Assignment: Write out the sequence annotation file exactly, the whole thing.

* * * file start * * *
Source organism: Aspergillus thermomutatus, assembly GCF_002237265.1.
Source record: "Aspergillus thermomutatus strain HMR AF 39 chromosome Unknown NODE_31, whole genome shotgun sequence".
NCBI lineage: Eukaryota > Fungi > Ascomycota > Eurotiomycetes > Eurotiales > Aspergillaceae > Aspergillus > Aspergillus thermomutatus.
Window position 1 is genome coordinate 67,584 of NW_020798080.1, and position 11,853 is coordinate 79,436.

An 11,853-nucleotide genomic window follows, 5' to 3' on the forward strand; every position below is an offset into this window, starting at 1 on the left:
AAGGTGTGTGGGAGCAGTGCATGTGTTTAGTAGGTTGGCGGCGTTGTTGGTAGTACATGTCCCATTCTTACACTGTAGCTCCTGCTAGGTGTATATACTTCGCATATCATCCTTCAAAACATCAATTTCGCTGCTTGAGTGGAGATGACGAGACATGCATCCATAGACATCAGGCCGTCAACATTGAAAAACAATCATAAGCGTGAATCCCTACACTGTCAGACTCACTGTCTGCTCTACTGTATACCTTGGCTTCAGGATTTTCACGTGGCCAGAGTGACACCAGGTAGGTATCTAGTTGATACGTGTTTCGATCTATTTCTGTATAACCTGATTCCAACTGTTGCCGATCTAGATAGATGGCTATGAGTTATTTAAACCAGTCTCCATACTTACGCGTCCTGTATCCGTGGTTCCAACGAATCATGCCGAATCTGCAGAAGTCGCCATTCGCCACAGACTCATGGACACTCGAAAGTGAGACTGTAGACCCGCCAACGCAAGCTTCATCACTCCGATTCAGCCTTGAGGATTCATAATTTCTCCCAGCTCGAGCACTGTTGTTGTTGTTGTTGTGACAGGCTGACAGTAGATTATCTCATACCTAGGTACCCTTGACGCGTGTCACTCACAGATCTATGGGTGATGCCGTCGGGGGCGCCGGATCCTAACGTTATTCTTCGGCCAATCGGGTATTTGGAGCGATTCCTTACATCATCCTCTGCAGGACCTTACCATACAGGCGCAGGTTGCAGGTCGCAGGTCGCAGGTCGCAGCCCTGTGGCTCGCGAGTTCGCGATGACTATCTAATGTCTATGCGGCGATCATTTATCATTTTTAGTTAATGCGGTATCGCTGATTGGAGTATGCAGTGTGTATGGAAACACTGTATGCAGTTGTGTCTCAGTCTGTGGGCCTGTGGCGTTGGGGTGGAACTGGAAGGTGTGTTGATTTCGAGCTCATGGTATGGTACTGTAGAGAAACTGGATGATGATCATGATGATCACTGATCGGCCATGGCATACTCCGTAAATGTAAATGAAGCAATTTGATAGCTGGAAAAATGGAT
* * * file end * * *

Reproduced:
Source organism: Aspergillus thermomutatus, assembly GCF_002237265.1.
Source record: "Aspergillus thermomutatus strain HMR AF 39 chromosome Unknown NODE_31, whole genome shotgun sequence".
NCBI lineage: Eukaryota > Fungi > Ascomycota > Eurotiomycetes > Eurotiales > Aspergillaceae > Aspergillus > Aspergillus thermomutatus.
Window position 1 is genome coordinate 67,584 of NW_020798080.1, and position 11,853 is coordinate 79,436.

An 11,853-nucleotide genomic window follows, 5' to 3' on the forward strand; every position below is an offset into this window, starting at 1 on the left:
AAGGTGTGTGGGAGCAGTGCATGTGTTTAGTAGGTTGGCGGCGTTGTTGGTAGTACATGTCCCATTCTTACACTGTAGCTCCTGCTAGGTGTATATACTTCGCATATCATCCTTCAAAACATCAATTTCGCTGCTTGAGTGGAGATGACGAGACATGCATCCATAGACATCAGGCCGTCAACATTGAAAAACAATCATAAGCGTGAATCCCTACACTGTCAGACTCACTGTCTGCTCTACTGTATACCTTGGCTTCAGGATTTTCACGTGGCCAGAGTGACACCAGGTAGGTATCTAGTTGATACGTGTTTCGATCTATTTCTGTATAACCTGATTCCAACTGTTGCCGATCTAGATAGATGGCTATGAGTTATTTAAACCAGTCTCCATACTTACGCGTCCTGTATCCGTGGTTCCAACGAATCATGCCGAATCTGCAGAAGTCGCCATTCGCCACAGACTCATGGACACTCGAAAGTGAGACTGTAGACCCGCCAACGCAAGCTTCATCACTCCGATTCAGCCTTGAGGATTCATAATTTCTCCCAGCTCGAGCACTGTTGTTGTTGTTGTTGTGACAGGCTGACAGTAGATTATCTCATACCTAGGTACCCTTGACGCGTGTCACTCACAGATCTATGGGTGATGCCGTCGGGGGCGCCGGATCCTAACGTTATTCTTCGGCCAATCGGGTATTTGGAGCGATTCCTTACATCATCCTCTGCAGGACCTTACCATACAGGCGCAGGTTGCAGGTCGCAGGTCGCAGGTCGCAGCCCTGTGGCTCGCGAGTTCGCGATGACTATCTAATGTCTATGCGGCGATCATTTATCATTTTTAGTTAATGCGGTATCGCTGATTGGAGTATGCAGTGTGTATGGAAACACTGTATGCAGTTGTGTCTCAGTCTGTGGGCCTGTGGCGTTGGGGTGGAACTGGAAGGTGTGTTGATTTCGAGCTCATGGTATGGTACTGTAGAGAAACTGGATGATGATCATGATGATCACTGATCGGCCATGGCATACTCCGTAAATGTAAATGAAGCAATTTGATAGCTGGAAAAATGGAT